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Anyone do this?
Construction right across street and I want to assess the morning noise.. highly doubt broker/seller would allow (its mostly vacant, save pull out couch since seller already moved into new digs in midtown)..
maybe that was the reason they moved.
why don't you ask the broker if he/she can arrange for you to enter the apt in the morning? I doubt any building would allow someone to sleep over in a vacant apt without having an ownership stake or being screened...esp if it's a coop.
that seems extreme and i cant think it would ever be allowed. i second uptowngals suggestion.
I think it is a brilliant idea. I have never had the nerve to ask though I have thought to do so many times. It would be good to see if you have neighbors who make a lot of noise etc. My fear is that I move into a coop and someone who is heavy footed lives upstairs and someone from the side who practices piano, badly. Neither one has recourse yet it would ruin my quality of life. I am ok now but want to upgrade to a bigger place so love the idea.
I swear there's an HGTV show that does this. You go live in the house for a weekend.
In a different property, I had buyers come by late at night and then again early in the morning to gauge how much a street light (low-rise) would impact their bedroom. In the end, they ended up not making an offer for a different reason, and I suspect a decade later they still haven't bought anything.
I have no hard data, but my sense is that a second visit is always good, a third visit usually good. Beyond that, I feel like every additional visit *de*creases the likelihood of an offer. If you have to come back six times, like my "street light" prospects, then you have cold feet about something and those cold feet will usually win out.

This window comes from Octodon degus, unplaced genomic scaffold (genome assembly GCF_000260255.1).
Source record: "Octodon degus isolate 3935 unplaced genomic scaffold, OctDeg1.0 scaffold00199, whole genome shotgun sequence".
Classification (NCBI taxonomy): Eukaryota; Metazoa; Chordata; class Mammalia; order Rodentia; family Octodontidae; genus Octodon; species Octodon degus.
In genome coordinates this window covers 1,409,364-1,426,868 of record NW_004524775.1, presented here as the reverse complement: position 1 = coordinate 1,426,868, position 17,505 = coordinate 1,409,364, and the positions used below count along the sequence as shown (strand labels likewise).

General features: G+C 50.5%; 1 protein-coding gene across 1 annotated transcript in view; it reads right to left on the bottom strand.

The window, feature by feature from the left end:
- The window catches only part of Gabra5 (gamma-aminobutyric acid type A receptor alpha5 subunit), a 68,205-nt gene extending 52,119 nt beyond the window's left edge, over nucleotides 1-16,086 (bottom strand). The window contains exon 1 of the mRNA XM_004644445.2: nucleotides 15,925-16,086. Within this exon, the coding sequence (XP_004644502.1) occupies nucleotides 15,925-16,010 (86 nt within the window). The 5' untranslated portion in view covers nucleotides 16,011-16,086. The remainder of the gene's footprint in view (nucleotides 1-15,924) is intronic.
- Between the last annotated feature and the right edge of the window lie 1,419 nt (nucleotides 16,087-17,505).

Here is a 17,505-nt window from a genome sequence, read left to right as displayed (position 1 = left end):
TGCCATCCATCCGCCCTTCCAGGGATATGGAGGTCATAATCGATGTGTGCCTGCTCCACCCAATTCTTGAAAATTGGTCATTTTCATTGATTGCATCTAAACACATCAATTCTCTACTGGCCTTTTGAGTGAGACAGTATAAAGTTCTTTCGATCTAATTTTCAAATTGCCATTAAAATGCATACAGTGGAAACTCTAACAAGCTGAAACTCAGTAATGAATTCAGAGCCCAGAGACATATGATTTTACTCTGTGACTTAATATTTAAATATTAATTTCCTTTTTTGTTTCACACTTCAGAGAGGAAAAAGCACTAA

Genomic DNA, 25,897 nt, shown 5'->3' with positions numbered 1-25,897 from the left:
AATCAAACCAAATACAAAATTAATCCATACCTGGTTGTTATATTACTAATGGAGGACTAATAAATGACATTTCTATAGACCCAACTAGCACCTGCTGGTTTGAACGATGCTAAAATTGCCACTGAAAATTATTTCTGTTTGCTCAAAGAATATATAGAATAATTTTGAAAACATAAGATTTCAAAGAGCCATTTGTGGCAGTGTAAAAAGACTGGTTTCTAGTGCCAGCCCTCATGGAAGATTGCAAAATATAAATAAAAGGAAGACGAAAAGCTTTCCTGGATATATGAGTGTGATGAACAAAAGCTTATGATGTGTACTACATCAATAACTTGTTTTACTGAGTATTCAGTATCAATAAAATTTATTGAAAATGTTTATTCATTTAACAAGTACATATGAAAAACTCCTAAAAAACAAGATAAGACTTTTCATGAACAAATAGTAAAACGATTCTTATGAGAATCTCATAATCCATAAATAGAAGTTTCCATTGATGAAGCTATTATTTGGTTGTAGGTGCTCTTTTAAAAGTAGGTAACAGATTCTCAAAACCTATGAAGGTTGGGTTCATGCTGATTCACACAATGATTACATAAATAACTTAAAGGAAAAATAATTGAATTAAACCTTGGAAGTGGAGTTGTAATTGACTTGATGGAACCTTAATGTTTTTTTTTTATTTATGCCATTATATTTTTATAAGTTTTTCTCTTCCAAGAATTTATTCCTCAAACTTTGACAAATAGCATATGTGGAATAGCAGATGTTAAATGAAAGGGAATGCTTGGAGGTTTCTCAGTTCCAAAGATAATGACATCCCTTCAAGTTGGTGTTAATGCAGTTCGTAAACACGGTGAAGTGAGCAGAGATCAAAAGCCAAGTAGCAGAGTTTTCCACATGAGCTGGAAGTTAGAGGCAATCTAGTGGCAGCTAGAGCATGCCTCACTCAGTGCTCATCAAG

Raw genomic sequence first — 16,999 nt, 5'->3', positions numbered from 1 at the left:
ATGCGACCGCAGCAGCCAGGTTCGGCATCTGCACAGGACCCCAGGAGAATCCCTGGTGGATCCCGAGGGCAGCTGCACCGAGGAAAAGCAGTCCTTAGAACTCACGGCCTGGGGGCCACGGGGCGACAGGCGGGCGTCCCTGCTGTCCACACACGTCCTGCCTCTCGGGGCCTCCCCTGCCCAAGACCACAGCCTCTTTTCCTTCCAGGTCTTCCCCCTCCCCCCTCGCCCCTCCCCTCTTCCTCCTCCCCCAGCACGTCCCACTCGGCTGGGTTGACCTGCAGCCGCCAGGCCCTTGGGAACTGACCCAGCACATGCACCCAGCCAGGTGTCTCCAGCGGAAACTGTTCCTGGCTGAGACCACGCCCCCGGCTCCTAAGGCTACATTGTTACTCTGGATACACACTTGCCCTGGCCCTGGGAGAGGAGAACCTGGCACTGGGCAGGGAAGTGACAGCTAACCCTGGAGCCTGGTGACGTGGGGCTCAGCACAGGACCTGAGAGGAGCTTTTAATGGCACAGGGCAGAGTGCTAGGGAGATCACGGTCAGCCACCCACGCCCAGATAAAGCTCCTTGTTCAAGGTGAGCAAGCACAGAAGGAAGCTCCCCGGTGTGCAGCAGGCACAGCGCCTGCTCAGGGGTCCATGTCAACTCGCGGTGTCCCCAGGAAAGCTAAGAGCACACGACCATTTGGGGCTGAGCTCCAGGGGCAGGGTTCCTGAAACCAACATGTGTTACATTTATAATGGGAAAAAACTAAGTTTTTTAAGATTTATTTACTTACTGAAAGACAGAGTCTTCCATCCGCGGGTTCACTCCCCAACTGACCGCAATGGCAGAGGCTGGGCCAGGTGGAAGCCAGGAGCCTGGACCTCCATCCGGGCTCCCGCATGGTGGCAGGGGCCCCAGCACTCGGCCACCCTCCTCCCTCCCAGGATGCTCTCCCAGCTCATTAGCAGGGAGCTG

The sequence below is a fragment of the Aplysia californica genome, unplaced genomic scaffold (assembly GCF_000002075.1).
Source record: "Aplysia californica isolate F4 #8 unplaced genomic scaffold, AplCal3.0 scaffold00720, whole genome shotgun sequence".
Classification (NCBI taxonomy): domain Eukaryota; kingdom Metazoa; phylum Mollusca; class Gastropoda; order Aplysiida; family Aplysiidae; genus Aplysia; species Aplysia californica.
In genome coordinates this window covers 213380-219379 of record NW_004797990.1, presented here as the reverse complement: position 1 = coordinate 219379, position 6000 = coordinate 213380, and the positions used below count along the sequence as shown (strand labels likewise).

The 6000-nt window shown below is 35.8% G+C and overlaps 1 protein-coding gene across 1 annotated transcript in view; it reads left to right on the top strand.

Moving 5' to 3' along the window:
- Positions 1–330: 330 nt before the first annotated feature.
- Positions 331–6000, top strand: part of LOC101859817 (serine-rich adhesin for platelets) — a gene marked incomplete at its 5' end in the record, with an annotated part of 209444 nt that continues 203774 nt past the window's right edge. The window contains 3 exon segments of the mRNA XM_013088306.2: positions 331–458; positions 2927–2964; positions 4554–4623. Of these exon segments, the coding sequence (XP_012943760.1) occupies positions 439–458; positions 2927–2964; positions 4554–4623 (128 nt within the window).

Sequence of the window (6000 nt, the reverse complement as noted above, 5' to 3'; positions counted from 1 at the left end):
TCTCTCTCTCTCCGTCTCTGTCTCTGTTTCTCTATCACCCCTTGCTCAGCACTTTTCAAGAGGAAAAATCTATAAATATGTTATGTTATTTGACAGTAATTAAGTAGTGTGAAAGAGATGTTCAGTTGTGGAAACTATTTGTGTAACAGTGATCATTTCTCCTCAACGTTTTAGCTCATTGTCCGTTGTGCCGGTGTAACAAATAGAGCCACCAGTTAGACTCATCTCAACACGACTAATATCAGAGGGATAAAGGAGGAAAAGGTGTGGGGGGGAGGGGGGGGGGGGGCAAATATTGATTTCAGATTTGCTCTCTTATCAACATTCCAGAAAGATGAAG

If the seller said yes, would tell you how desperate they are for a bid.
lad, I remember that show. Don't recall seeing it, either because it conflicted with something on Bravo or because HGTV kids are even more annoying than their parents.
So many of the HGTV shows are so stupid. But I do so like to watch them while I'm on the treadmill.
If this is a big issue for you, stay in a parked car outside (obey all parking regulations).
Visit the apartment, leave behind an audio recording device with plenty of battery life in an inconspicuous spot, and retrieve the device at a later visit.
Supposedly construction can begin at 7:00 a.m., but how late it can go into the evening I am not sure. I would ask to see the apartment both at 7:00 a.m. or 7:30 a.m. AND in the late evening around 11:00 p.m. Personally I doubt that the broker will agree to either request because it is unusual and inconvenient, but perhaps they will allow the doorman or porter to go up with you to the apartment for a quick listen if they have the staff in the building to spare.
Another approach that you could try is to ask people who live in the building about the level of construction noise. You might get lucky and someone will answer your question honestly. Next time you go to see the apartment, get there very early, sit in the lobby and strike up a conversation with whomever is around.